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Field Notes Learn to Ask for Help
Edward Dake has worked for Microsoft Corporation since 1997 as both a Technical Account Manager and a Support Engineer. His current role is Technical Lead for the Directory Services team in the Customer Service and Support organization.
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TOO MANY DESKTOP administrators think they never need help. We should all be islands unto ourselves and know everything there is to know. Computers do what we want them to do and only what we tell them to do, and software simply behaves as designed. Why would we ever need to seek help or collaborate with our peers?
Who cares how many administrators toil in your organization? Everyone has his assigned job and we all know what that is, so we never step on one another with settings or infrastructure changes. Is there a server you can't reach in the enterprise? Clearly, it's not down for routine maintenance; it's off-line permanently. Just delete it! Don't check with anyone to find out the real story, don't e-mail or reference any change-management documentation recommended by Information Technology Infrastructure Library (ITIL) or Microsoft® Operations Framework (MOF). Need to try some new product or procedure? Who needs virtual machines when we have real ones to work on?
Do all of these examples sound horrifying to you? As far-fetched as these situations may appear, I've encountered them all in my career as a support engineer, and many could have been avoided with some planning and cross-team communication.
The truth is that to be really effective, administrators need to rely on a whole team of personnel, both inside and outside the IT group. There's no way I can know everything there is to know about administering today's heterogeneous enterprise environments. We all need to build great relationships so we have experts to call on when necessary. My instant messenger list is full of people I respect and trust from other groups.
I've found that building a network (not the wired or wireless type) of peers to collaborate with is extremely helpful when it comes to solving problems I haven't seen before or dealing with complicated issues that involve multiple technologies. Say you're troubleshooting Active Directory® replication, for instance. Is the problem a replication issue or a DNS issue? The term "forestprep" now applies to Exchange Server and Active Directory. Which forestprep is being attempted? Do I need to collaborate with my peers in Exchange or Active Directory?
I use my contacts in Microsoft Office Communicator and Windows Live™ Messenger (newly released) sorted by groups, and I can't tell you how many times I have solved complex issues with assistance from fellow engineers. Get to know your peers and ask them for help if you run into something that falls outside of your specific support boundaries. Most people are very willing to help and it could mean resolving your current issue in a more timely manner or even stopping an issue before it becomes a big problem.
Other tools in my collaboration toolbox include Microsoft Technical Communities, Support Webcasts, and Product Solution Centers. All of these are available as menu options on the Microsoft Help and Support page under Self Support Options. I have found the Newsgroups (in the Technical Communities section) very handy for supplying information and advice from people who have experienced the same issues or who have environments that match my own.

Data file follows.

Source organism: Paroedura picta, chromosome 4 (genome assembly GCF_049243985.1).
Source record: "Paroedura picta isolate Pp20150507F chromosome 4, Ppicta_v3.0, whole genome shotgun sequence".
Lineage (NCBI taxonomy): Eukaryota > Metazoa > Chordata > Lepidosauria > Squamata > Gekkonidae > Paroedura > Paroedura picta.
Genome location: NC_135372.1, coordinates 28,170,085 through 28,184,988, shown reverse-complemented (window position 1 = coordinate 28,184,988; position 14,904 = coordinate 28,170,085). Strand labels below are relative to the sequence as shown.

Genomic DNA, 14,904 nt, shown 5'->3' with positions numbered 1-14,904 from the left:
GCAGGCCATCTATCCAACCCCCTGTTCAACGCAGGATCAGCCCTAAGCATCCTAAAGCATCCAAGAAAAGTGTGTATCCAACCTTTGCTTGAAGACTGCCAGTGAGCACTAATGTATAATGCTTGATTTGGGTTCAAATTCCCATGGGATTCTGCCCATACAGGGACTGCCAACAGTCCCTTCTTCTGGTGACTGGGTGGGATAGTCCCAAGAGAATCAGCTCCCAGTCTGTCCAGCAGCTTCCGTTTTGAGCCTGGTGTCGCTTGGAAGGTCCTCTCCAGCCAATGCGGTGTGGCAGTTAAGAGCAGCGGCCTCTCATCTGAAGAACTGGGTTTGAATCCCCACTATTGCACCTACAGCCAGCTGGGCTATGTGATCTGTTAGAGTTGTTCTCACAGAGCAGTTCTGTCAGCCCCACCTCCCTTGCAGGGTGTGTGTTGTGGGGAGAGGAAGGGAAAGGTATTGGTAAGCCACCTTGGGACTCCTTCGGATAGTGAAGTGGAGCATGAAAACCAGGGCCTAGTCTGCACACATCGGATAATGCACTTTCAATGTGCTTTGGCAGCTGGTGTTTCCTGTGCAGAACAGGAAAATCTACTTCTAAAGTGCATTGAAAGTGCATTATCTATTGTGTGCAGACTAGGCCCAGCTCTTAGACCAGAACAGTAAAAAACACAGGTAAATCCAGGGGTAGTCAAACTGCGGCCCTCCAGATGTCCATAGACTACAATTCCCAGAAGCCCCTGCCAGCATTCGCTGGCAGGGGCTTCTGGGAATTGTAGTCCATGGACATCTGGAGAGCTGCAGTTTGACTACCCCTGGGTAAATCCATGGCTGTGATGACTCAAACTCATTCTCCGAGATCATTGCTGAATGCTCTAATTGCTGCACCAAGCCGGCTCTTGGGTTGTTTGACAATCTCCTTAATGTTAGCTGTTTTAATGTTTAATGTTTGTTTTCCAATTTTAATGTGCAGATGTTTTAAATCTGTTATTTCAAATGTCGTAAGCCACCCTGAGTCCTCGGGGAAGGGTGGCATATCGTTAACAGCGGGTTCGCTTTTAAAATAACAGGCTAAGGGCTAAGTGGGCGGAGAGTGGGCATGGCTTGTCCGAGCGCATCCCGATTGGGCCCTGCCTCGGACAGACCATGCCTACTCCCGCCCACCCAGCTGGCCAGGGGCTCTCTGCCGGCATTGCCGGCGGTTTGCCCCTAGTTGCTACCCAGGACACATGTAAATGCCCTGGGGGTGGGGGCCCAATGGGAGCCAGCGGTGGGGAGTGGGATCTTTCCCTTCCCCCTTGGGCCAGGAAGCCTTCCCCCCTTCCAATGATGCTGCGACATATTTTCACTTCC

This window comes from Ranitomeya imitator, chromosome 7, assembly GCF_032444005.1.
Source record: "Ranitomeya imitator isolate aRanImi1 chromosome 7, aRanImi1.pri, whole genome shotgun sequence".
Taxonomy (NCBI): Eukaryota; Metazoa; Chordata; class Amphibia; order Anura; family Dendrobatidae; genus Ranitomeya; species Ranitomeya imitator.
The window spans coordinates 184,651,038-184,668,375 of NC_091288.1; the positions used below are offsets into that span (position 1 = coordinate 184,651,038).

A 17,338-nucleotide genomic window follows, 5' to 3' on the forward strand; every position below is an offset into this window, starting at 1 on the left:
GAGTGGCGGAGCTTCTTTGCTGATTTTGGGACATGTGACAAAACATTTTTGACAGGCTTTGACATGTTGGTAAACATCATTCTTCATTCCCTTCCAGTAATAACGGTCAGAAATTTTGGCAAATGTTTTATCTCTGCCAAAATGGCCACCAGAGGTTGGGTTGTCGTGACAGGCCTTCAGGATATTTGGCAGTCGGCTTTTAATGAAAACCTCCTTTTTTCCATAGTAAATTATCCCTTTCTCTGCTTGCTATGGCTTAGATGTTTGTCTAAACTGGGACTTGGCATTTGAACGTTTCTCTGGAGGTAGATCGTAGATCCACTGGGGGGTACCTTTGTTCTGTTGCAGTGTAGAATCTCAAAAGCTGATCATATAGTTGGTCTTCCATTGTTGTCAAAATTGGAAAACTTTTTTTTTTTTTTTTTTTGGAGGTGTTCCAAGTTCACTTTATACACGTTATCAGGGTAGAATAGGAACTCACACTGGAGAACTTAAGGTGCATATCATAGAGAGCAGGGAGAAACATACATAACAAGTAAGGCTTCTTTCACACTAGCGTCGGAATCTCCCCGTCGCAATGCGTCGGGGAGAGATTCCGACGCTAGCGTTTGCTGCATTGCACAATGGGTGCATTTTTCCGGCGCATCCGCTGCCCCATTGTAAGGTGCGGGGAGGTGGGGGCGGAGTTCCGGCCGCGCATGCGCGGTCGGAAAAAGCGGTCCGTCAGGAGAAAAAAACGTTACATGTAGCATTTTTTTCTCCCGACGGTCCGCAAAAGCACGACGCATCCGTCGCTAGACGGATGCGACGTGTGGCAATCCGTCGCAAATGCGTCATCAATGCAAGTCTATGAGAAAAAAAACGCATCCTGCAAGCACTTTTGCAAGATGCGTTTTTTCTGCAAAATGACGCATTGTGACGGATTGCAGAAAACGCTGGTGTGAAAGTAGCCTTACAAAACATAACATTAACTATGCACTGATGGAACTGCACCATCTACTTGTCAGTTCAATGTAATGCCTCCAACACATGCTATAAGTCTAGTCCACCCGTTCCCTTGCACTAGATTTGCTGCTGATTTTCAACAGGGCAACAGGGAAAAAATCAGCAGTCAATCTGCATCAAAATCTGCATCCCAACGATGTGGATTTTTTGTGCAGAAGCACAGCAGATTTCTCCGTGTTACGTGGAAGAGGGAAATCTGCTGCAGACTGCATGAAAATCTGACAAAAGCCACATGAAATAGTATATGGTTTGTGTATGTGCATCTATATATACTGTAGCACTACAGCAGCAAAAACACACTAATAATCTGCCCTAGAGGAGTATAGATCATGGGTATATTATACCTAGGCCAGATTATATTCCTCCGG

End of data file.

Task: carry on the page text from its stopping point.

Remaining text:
Adding yourself to newsletter distribution lists for specific technologies is also helpful. Such bulletins contain tips and tricks, best practices, news about upcoming releases, and other information that has helped me resolve issues and kept me aware of features that are on the way.
Testing in a virtual environment is a safe way to try out schema updates, group policies, environment changes, and many other products and processes. You can use Microsoft Virtual Server 2005 R2 (free download after registration) to build a lab to test many updates before rolling them out into production. In this way, you can find and resolve potential problems in a non-production environment and avoid unexpected issues during your enterprise-wide rollout. I've found the following resources in the Windows Server System™ Reference Architecture (WSSRA) very useful when planning and designing a virtual test environment. In particular, see the documentation entitled "WSSRA Virtual Environments for Development and Test". The chapter on Planning, Testing, and Piloting Deployment Projects is especially useful.
I also highly recommend TechNet Virtual Labs for demos and test drives of products. The labs are updated regularly and they're a great place to get a first look at a product or technology without the time and effort of building an environment yourself.
I have also found the Help and Support feature in current releases of many products to be very useful. It has improved over time and is now an invaluable tool to use to research help for current technologies and updated content. Don't forget about online documentation and even e-books for quick searches and assistance. Being a great administrator doesn't mean you need to know everything. Perhaps most important is knowing where to go for help. You'll be an even better administrator by collaborating with peers and with those in other groups to help resolve issues that cross boundaries or are new to you. The beauty of our industry is that we are a community and we should work to build relationships with each other. I often rely on the help of others to drive issues to completion. The end result is a satisfactory resolution and my administrative skills are enhanced by working in collaboration with others.